It?s a Vibrant Entire world: The That means of Coloration Across Borders

As children, were often asked ?what?s your preferred color?? We thought that our color choice says a lot about who we're, which the questioner will immediately understand its meaning.



But colors, like words, don't carry universal meaning. We all have different reactions to various tones and shades depending on how and where we had been raised, our past experiences with it, and our list of preferences ? which, like children, can transform inexplicably.



The truth is colors carry a lot of meaning ? but that meaning varies drastically across languages, cultures, and national borders. If you are alert to many of these differences, it will be possible in order to avoid embarrassing cultural mistakes when referring to and using colors among colleagues, friends, and clients ? and this will assist you to advertise your product effectively in global markets.



Below, a simple guide to 5 colors around the globe.



BLACK & WHITE



In Western cultures, black is associated with death, evil, and eternity. In some Eastern cultures, however, would seem impossible to carries the contrary meaning; in China, black could be the signature color for young children, and it is found in celebrations and joyous events.





White, alternatively, symbolizes age, death, and misfortune in China and in many Hindu cultures. Across both East and West, however, white typically represents purity, holiness, and peace.



RED



Red is amongst the most powerful colors, and its particular meanings generally in most cultures run deep:



China - Celebration, courage, loyalty, success, and luck, amongst others. Used often in ceremonies, when along with white, signifies joy.

Japan - The traditional color for the heroic figure.

Russia - Representative with the Communist era. For this reason, it is suggested being extremely careful when working with this in Eastern European countries.

India - Purity, so wedding costumes in many cases are red. Also the color for married women. get more info

United States - Danger (think "red light!") and found in conjunction with other colors for holidays, such as Christmas (green) and Valentine's Day (pink).

Central Africa - Red is really a colour of life and health. But in other areas of Africa, red can be a colour of mourning and death. To honor this, the Red Cross changed its colors to green and white in South Africa as well as other regions of the continent.







BLUE



Blue is often considered to be the "safest" global color, as it can certainly represent anything from immortality and freedom (the sky) to cleanliness (in Colombia, blue is equated with soap). In Western countries, blue is usually viewed as the conservative, "corporate" color.



However, be cautious when using blue to handle highly pious audiences: along with has significance in virtually every major world religion. For Hindus, it may be the color of Krishna, and several of the gods are depicted with blue-colored skin. For Christians, blue invokes images of Catholicism, particularly the Virgin Mary. Jewish religious texts and rabbinic sages have noted blue to be a holy color, whilst the Islamic Qur'an is the term for evildoers whose eyes are glazed with fear as زرق zurq, which will be the plural of azraq, or blue.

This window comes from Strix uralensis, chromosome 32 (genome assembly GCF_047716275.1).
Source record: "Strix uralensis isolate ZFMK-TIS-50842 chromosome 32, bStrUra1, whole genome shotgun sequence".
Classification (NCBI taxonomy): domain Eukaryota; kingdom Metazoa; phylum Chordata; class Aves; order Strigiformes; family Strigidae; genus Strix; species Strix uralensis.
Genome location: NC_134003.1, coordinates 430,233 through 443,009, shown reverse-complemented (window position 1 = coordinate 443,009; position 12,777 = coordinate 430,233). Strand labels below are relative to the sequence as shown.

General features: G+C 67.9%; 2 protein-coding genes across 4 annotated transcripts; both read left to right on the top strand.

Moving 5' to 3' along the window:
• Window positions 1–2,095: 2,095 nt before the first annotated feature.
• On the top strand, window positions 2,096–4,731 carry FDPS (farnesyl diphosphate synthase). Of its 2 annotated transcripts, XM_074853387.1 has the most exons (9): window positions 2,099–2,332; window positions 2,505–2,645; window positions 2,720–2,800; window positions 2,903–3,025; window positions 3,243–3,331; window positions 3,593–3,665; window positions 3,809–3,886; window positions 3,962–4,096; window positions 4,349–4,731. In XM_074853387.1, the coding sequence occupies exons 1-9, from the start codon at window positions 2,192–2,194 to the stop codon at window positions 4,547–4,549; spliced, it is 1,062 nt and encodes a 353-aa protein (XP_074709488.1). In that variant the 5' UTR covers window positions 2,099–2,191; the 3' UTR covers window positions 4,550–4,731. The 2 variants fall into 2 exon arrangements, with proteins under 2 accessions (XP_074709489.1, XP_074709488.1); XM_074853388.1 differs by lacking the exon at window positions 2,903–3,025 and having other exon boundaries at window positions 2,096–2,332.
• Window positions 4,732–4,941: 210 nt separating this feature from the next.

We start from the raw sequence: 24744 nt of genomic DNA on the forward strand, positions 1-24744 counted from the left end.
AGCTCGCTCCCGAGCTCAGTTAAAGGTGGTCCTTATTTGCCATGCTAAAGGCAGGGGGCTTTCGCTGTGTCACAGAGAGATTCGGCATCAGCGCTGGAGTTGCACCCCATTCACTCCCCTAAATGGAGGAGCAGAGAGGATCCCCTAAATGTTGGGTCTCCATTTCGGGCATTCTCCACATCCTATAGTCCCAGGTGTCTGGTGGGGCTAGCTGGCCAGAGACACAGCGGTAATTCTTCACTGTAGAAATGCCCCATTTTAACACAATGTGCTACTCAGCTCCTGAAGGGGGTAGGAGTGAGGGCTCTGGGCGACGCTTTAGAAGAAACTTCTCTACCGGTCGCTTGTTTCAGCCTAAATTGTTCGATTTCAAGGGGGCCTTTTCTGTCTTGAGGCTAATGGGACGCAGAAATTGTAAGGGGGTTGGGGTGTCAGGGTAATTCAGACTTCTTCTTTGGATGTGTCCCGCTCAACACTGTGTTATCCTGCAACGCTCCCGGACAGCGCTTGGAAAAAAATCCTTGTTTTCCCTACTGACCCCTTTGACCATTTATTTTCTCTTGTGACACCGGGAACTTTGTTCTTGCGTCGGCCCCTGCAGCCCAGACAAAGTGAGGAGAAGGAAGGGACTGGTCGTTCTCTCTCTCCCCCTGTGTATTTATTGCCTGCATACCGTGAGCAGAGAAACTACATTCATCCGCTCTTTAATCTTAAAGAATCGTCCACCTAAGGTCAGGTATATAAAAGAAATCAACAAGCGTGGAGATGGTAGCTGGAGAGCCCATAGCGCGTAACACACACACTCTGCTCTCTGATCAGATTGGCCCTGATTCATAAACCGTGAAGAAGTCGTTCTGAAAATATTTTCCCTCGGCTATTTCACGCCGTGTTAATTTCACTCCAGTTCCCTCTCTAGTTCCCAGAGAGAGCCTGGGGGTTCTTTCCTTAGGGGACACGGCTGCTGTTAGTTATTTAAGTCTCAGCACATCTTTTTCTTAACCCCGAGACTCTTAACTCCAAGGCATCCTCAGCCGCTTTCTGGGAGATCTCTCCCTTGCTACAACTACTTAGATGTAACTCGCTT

GREEN



Until natural foods companies started marketing green beverages as healthy and good-tasting, many Western people thought green food was poisonous. Today, green is known as an even more positive color. American retailers are leveraging the environmental movement to offer eco-friendly goods, often using green-themed packaging or ad campaigns to point a product's compliance with "green" standards. Not so in China and France, where studies have indicated that green is not a good choice for packaging.



ORANGE



If the Dutch have anything to say about it, the World Cup will likely be flooded with plenty of orange come early july. (Orange may be the national color of the Netherlands along with the uniform colour of the country's famous football team.)



On the other side in the world, however, orange features a slightly more sober meaning: within Hinduism, orange carries religious significance as large for Hindu swamis. Throughout Southeast Asia, Theravada Buddhist monks also wear orange robes.



So before your inner child enthusiastically talks about your color preference to foreign friends or colleagues, you may want to find out more on that color and its particular cultural significance. Also, be aware of color choices while they relate to your company?s campaign copy and graphics ? whether printed collateral, an internet site, or advertising campaign. Know your marketplace and their respective color conventions so that you don?t inadvertently send the wrong message. We recommend this useful visual representation by Information is Beautiful.



Oh one more thing, our favorite colors at Acclaro are blue and orange.

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